Not everyone agrees. Quackenbush contends the old system was a disaster, that inspectors often worked hand in hand with companies and overlooked violations.

Whatever the truth, the system died a sudden death in 1972 under the federal Occupational Safety and Health Act, which created OSHA to take over the policing of worker safety.

The law allowed states to reassert jurisdiction if they could develop programs at least as effective as the federal one. Virginia was among 26 states that have submitted such plans and received preliminary approval to operate under federal scrutiny.

But from the start, relations between the state and federal agencies have been uneasy at best. Instead of one form, state inspectors now must fill out at least a half dozen. Wicker complains that inspectors now visit only two or three job sites a week instead of the 15 to 20 they used to get to. o

Federal officials concede paperwork has increased but argue it's necessary to construct a case that can survive inevitable court challenges.

The real problem is the philosophical difference between federal officials, who see the state as reluctant to regulate industry, and state officials who see OSHA as another layer of onerous federal regulation.

"OSHA is a dirty word in Richmond," says Del. Kenneth R. Plum (D-Fairfax). "That's not just the view of the legislature, it's the view of the state bureaucracy as well."

Plum says one factor is the clout of the state's powerful construction lobby. Last year, Plum consponsored a resolution to study worker's compensation and other laws with an eye toward increasing penalties against employers willfully negligent in worker accidents. It was defeated in committee by a 7-to-0 vote after lobbyists attacked it.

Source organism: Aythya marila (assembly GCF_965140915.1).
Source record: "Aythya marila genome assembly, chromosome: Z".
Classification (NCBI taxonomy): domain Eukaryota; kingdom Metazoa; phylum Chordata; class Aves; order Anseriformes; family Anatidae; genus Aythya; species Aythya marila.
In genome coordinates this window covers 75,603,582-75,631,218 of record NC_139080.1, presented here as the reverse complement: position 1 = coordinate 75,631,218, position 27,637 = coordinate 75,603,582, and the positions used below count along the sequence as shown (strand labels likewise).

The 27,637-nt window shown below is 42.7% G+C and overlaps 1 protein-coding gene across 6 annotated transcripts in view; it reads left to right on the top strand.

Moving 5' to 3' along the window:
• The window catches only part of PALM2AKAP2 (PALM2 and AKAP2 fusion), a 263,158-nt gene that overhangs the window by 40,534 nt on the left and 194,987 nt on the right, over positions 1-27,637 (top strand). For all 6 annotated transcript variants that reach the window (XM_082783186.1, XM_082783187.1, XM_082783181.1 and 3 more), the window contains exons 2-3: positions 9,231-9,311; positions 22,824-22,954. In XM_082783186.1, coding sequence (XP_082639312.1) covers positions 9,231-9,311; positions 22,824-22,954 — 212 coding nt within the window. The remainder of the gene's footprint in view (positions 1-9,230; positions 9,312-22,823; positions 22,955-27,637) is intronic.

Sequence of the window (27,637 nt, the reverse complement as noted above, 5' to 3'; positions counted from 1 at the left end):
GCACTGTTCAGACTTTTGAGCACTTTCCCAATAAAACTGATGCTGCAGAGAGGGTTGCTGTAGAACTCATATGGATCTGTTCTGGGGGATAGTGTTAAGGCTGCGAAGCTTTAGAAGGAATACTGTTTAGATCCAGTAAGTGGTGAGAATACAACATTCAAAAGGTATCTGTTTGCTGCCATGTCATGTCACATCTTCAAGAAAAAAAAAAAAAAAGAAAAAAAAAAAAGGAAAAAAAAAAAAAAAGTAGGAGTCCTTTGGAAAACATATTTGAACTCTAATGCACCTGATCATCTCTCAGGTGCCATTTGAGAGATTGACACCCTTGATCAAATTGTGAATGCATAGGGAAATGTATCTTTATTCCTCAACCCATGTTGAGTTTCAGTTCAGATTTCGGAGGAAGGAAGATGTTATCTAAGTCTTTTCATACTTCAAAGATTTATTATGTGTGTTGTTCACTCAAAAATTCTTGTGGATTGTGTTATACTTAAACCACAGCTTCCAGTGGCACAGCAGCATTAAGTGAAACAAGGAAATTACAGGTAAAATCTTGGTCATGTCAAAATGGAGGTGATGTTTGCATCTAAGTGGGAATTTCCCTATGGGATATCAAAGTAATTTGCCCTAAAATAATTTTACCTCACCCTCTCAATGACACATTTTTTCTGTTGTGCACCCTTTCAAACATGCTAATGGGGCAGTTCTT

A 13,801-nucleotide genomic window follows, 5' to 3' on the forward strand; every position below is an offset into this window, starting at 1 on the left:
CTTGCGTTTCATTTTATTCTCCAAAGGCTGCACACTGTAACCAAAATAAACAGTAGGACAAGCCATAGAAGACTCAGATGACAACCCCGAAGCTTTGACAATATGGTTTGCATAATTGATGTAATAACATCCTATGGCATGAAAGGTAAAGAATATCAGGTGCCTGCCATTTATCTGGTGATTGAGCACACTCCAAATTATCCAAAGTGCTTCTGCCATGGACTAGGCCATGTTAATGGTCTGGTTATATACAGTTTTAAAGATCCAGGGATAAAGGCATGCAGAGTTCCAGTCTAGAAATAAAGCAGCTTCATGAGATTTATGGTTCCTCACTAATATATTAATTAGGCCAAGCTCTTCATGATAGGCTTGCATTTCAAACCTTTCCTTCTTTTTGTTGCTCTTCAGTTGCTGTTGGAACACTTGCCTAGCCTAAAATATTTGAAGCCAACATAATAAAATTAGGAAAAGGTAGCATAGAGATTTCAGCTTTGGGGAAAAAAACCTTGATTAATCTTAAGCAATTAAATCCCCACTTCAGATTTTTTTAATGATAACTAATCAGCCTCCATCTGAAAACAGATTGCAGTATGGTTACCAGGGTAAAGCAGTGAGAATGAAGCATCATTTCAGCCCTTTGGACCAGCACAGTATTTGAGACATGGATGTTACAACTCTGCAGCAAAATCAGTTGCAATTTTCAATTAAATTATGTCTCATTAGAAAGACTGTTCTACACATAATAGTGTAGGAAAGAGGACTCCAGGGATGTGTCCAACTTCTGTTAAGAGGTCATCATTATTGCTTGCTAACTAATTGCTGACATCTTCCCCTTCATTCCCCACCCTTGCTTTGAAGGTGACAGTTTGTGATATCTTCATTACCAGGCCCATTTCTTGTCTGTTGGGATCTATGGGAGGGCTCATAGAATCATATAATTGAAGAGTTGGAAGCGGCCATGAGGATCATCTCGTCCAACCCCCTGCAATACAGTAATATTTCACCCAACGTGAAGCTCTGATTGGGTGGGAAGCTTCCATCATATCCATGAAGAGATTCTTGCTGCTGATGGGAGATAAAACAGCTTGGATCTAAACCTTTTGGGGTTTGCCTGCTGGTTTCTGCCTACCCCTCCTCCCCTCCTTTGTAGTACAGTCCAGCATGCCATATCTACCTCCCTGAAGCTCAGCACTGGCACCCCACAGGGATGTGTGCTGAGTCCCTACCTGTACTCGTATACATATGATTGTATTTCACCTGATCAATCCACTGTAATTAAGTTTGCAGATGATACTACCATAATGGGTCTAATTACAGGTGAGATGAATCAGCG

Fairfax County officials, angered by the spate of construction accidents since 1978, are moving to file suit against both the federal and state safety agencies in an effort to get more inspectors into the area.

The county's earlier complaints spurred a two-month crackdown by state officials on trench violations last September and October. Inspectors found 18 violations in Northern Virginia involving some of the area's largest companies, including William A. Hazel Inc., Centex Homes of Washington and William B. Hopke Co. of Alexandria.

But it was questionable whether the crackdown had much impact on safety. Three weeks after it ended, another worker died, buried alive in an unshored trench on a Hopke project. CAPTION: Picture, AUDREY MOORE . . . says state is criminally negligentt